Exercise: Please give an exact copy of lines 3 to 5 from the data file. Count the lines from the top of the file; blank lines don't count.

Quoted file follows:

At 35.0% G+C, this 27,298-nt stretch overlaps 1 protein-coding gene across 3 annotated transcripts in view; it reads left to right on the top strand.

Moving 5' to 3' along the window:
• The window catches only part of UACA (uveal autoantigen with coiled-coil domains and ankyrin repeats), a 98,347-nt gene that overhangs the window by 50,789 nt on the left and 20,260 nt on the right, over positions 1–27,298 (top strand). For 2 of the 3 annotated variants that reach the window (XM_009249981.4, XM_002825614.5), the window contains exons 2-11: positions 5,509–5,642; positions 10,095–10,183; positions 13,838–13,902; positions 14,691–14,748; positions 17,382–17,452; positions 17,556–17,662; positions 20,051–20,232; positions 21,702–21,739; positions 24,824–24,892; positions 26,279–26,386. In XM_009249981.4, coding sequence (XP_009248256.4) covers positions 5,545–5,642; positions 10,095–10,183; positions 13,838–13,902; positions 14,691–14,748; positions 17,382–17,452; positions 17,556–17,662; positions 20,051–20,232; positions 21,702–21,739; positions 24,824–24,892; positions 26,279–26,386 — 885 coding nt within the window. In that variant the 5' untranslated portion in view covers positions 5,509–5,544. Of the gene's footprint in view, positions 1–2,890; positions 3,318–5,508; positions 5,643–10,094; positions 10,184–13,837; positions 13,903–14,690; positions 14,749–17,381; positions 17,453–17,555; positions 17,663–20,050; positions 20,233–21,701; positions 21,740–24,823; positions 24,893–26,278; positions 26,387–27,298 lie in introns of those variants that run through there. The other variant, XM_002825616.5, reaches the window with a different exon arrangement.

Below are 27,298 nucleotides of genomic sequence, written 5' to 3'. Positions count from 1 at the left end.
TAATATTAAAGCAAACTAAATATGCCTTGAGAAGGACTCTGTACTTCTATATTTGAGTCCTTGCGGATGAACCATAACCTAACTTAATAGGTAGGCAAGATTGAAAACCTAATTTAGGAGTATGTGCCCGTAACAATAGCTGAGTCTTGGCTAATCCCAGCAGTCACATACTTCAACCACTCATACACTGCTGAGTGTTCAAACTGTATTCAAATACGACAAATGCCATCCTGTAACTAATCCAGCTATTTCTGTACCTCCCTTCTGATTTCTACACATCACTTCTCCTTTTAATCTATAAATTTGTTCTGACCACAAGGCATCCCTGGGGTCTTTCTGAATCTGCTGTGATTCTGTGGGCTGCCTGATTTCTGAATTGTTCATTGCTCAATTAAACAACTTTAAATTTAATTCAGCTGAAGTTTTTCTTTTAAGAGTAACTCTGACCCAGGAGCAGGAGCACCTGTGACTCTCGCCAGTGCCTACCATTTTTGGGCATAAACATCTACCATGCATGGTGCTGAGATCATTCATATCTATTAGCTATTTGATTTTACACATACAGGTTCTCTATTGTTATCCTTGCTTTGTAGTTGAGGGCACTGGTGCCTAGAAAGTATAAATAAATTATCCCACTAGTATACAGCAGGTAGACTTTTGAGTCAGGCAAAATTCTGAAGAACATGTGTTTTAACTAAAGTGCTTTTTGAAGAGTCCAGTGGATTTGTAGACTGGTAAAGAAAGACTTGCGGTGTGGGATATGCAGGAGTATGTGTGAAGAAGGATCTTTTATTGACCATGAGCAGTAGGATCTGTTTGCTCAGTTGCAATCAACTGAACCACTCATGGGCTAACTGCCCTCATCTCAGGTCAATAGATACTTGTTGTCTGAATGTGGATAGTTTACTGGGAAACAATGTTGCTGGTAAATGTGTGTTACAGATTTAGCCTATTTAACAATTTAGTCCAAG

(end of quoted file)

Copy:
• The window catches only part of UACA (uveal autoantigen with coiled-coil domains and ankyrin repeats), a 98,347-nt gene that overhangs the window by 50,789 nt on the left and 20,260 nt on the right, over positions 1–27,298 (top strand). For 2 of the 3 annotated variants that reach the window (XM_009249981.4, XM_002825614.5), the window contains exons 2-11: positions 5,509–5,642; positions 10,095–10,183; positions 13,838–13,902; positions 14,691–14,748; positions 17,382–17,452; positions 17,556–17,662; positions 20,051–20,232; positions 21,702–21,739; positions 24,824–24,892; positions 26,279–26,386. In XM_009249981.4, coding sequence (XP_009248256.4) covers positions 5,545–5,642; positions 10,095–10,183; positions 13,838–13,902; positions 14,691–14,748; positions 17,382–17,452; positions 17,556–17,662; positions 20,051–20,232; positions 21,702–21,739; positions 24,824–24,892; positions 26,279–26,386 — 885 coding nt within the window. In that variant the 5' untranslated portion in view covers positions 5,509–5,544. Of the gene's footprint in view, positions 1–2,890; positions 3,318–5,508; positions 5,643–10,094; positions 10,184–13,837; positions 13,903–14,690; positions 14,749–17,381; positions 17,453–17,555; positions 17,663–20,050; positions 20,233–21,701; positions 21,740–24,823; positions 24,893–26,278; positions 26,387–27,298 lie in introns of those variants that run through there. The other variant, XM_002825616.5, reaches the window with a different exon arrangement.

Below are 27,298 nucleotides of genomic sequence, written 5' to 3'. Positions count from 1 at the left end.
TAATATTAAAGCAAACTAAATATGCCTTGAGAAGGACTCTGTACTTCTATATTTGAGTCCTTGCGGATGAACCATAACCTAACTTAATAGGTAGGCAAGATTGAAAACCTAATTTAGGAGTATGTGCCCGTAACAATAGCTGAGTCTTGGCTAATCCCAGCAGTCACATACTTCAACCACTCATACACTGCTGAGTGTTCAAACTGTATTCAAATACGACAAATGCCATCCTGTAACTAATCCAGCTATTTCTGTACCTCCCTTCTGATTTCTACACATCACTTCTCCTTTTAATCTATAAATTTGTTCTGACCACAAGGCATCCCTGGGGTCTTTCTGAATCTGCTGTGATTCTGTGGGCTGCCTGATTTCTGAATTGTTCATTGCTCAATTAAACAACTTTAAATTTAATTCAGCTGAAGTTTTTCTTTTAAGAGTAACTCTGACCCAGGAGCAGGAGCACCTGTGACTCTCGCCAGTGCCTACCATTTTTGGGCATAAACATCTACCATGCATGGTGCTGAGATCATTCATATCTATTAGCTATTTGATTTTACACATACAGGTTCTCTATTGTTATCCTTGCTTTGTAGTTGAGGGCACTGGTGCCTAGAAAGTATAAATAAATTATCCCACTAGTATACAGCAGGTAGACTTTTGAGTCAGGCAAAATTCTGAAGAACATGTGTTTTAACTAAAGTGCTTTTTGAAGAGTCCAGTGGATTTGTAGACTGGTAAAGAAAGACTTGCGGTGTGGGATATGCAGGAGTATGTGTGAAGAAGGATCTTTTATTGACCATGAGCAGTAGGATCTGTTTGCTCAGTTGCAATCAACTGAACCACTCATGGGCTAACTGCCCTCATCTCAGGTCAATAGATACTTGTTGTCTGAATGTGGATAGTTTACTGGGAAACAATGTTGCTGGTAAATGTGTGTTACAGATTTAGCCTATTTAACAATTTAGTCCAAG